US 4306774 A
This invention is directed to a multicolored display which is based upon the rare-earth dipthalocyanines, and having a protonconductive, solid electrolyte which is selected for the electrochemical compatibility thereof with the electrochromic material in the display. Typically, the solid electrolyte consists of hydrogen uranyl phosphate or a related heteropoly acid.
1. An electrochromic display cell comprising:
a pair of enclosure plates, at least one of which is transparent;
a counter electrode and
a display electrode disposed between said enclosure plates;
a layer of electrochromic material disposed on said display electrode, said layer of electrochromic material being selected from the group consisting of a diphthalocyanine of a rare-earth element, yttrium, and scandium; and
a solid electrolyte material disposed between said counter electrode and said display electrode, said electrolyte material being selected from the group consisting of a heteropoly acid, and hydrogen uranyl phosphate (HUO2 POr.4H2 O).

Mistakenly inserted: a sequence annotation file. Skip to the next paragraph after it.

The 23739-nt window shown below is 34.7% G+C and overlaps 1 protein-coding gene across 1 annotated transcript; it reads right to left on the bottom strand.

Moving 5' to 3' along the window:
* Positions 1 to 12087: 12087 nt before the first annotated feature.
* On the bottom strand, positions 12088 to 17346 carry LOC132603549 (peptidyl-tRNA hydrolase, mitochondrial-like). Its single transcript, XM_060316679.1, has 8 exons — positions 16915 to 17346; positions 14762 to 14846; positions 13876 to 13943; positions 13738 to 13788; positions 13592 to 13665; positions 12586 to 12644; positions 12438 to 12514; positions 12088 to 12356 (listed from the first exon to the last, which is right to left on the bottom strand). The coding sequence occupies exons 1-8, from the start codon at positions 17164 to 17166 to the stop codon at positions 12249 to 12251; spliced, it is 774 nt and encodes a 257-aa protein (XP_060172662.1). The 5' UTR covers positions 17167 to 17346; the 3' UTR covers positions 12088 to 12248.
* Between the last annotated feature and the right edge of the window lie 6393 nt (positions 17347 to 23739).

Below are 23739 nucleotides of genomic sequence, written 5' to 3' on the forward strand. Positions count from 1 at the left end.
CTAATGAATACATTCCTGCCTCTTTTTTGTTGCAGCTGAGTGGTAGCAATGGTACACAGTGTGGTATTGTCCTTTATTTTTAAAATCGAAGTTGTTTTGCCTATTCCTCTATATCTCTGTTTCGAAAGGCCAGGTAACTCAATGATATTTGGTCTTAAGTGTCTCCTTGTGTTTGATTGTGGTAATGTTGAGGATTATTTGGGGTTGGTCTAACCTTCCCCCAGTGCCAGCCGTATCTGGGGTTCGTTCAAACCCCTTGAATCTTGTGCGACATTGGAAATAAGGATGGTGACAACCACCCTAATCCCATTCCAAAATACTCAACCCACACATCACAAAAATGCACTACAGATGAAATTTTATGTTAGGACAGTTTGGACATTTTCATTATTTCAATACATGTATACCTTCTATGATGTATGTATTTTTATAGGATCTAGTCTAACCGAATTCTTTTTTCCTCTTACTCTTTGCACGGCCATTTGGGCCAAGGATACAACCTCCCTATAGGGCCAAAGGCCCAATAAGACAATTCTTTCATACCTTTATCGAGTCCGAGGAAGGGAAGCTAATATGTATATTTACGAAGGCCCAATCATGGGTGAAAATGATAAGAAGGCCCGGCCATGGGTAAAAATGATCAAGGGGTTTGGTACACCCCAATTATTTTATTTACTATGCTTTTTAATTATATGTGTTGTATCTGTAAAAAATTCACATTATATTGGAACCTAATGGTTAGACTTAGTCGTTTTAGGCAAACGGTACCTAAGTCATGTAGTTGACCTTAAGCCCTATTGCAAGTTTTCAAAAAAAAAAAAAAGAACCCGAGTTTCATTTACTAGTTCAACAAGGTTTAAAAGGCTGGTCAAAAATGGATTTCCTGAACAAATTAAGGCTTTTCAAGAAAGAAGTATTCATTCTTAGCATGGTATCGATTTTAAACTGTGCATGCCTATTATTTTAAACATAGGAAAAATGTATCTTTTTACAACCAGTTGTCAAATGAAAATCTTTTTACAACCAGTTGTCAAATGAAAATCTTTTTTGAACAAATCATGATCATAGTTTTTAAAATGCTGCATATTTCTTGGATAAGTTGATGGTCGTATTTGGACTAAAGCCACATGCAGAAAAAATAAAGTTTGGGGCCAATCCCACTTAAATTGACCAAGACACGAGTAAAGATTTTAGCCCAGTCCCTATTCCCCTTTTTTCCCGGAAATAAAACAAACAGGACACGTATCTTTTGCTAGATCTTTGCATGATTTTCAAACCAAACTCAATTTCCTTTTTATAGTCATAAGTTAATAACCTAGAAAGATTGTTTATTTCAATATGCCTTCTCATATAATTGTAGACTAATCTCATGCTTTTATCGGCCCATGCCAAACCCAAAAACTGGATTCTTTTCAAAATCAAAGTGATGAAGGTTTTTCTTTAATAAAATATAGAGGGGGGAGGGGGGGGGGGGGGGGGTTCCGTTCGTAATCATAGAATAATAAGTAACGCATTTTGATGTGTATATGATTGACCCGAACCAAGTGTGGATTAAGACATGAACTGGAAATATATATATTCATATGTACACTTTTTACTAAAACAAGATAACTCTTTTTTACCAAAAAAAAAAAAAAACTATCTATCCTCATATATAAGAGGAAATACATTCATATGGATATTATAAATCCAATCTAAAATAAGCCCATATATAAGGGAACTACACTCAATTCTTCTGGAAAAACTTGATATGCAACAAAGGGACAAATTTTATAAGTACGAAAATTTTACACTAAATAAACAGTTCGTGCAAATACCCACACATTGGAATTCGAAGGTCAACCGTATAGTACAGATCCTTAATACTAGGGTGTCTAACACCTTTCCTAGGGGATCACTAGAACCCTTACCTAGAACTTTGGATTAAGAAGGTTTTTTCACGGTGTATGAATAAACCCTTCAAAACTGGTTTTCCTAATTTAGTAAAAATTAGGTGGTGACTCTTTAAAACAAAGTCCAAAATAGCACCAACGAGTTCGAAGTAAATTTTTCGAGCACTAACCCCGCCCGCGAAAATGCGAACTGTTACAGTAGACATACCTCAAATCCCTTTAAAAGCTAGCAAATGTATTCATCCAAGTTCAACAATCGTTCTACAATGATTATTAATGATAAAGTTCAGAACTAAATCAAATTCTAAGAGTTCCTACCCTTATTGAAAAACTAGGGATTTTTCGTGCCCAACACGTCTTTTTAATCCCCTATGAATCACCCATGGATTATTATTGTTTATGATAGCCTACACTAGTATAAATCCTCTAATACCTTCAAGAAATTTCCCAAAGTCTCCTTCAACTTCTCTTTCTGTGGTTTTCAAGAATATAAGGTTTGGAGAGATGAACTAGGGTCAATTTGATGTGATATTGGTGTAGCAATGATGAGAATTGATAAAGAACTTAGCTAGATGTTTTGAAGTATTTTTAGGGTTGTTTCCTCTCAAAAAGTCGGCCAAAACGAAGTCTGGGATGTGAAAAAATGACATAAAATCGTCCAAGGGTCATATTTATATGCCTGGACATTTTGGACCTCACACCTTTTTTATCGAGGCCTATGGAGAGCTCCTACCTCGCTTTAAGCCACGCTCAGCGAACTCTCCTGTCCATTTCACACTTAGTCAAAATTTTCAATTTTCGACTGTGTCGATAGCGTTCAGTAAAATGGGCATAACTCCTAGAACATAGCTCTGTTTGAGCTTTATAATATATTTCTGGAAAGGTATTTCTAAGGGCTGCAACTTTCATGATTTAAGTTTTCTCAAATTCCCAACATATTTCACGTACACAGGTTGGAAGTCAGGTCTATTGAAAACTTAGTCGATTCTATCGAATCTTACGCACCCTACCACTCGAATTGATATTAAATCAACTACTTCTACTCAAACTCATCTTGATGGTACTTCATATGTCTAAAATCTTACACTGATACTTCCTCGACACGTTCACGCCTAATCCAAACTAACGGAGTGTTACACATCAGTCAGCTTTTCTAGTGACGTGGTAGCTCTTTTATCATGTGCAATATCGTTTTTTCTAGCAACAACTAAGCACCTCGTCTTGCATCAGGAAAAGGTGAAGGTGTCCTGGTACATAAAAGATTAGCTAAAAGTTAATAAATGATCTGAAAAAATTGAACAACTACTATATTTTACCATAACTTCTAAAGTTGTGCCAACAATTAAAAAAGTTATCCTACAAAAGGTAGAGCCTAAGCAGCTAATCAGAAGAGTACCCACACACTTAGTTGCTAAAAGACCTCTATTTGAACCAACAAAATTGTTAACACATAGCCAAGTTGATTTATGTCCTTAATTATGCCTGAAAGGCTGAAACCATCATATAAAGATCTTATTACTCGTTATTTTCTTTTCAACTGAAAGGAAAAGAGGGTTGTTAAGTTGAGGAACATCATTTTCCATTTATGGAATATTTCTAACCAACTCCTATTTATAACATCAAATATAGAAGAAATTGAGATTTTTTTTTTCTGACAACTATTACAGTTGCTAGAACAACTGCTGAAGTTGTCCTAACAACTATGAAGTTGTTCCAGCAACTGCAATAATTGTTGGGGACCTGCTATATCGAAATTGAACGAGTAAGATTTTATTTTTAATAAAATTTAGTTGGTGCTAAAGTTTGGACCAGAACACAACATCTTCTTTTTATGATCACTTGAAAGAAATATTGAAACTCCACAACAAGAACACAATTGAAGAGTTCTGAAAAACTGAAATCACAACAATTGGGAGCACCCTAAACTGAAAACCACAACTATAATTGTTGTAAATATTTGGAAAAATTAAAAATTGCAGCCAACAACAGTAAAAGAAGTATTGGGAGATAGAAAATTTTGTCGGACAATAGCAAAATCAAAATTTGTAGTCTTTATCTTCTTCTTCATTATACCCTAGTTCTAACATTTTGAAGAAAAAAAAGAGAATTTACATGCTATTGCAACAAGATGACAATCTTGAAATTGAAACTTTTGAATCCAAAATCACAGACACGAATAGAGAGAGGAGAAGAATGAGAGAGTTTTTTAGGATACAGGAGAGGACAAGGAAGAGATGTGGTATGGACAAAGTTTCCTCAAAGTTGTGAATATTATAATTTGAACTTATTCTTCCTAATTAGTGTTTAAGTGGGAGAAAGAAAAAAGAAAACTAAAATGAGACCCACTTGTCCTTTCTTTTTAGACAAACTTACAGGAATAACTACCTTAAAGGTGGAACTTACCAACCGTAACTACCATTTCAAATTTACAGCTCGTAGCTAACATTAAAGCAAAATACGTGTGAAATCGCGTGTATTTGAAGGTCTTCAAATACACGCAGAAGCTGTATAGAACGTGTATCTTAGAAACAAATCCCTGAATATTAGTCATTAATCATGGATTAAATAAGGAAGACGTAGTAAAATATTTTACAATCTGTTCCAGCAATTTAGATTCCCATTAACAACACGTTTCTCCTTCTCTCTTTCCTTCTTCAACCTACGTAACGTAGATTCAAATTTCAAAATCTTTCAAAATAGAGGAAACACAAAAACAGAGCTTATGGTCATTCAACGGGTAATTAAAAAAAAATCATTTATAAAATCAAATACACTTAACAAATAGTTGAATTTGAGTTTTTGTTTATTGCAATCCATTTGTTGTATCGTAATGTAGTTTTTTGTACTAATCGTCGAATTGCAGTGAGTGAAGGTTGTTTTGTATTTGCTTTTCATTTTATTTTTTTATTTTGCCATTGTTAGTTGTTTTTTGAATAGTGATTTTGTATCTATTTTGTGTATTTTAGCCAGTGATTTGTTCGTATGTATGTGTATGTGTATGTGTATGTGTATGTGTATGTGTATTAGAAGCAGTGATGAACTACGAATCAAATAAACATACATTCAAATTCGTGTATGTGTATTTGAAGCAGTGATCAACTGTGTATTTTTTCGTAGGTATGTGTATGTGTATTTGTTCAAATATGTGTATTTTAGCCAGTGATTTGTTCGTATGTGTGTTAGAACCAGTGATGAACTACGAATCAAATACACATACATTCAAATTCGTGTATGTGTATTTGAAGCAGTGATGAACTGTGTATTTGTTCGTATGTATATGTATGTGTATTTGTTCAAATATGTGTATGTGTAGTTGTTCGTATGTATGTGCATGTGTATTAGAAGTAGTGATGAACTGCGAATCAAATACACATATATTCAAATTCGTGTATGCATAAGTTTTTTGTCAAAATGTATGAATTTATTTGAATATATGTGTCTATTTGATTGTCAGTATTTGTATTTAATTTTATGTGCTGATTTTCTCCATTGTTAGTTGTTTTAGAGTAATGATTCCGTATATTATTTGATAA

2. The display cell recited in claim 1 including:
power supply means connected between said counter electrode and said display electrode.
The invention herein described was made in the course of or under a contract or subcontract thereunder, with the Department of the Navy.
This application is a continuation-in-part of the U.S. patent application Ser. No. 948,364, filed Oct. 4, 1978, now U.S. Pat. No. 4,184,751 which in turn was a continuation of U.S. Pat. application Ser. No. 752,950, filed Dec. 20, 1976 and now abandoned.
1. Field of the Invention
This invention is directed to displays, in general, and to improved electrochromic displays, in particular.
2. Prior Art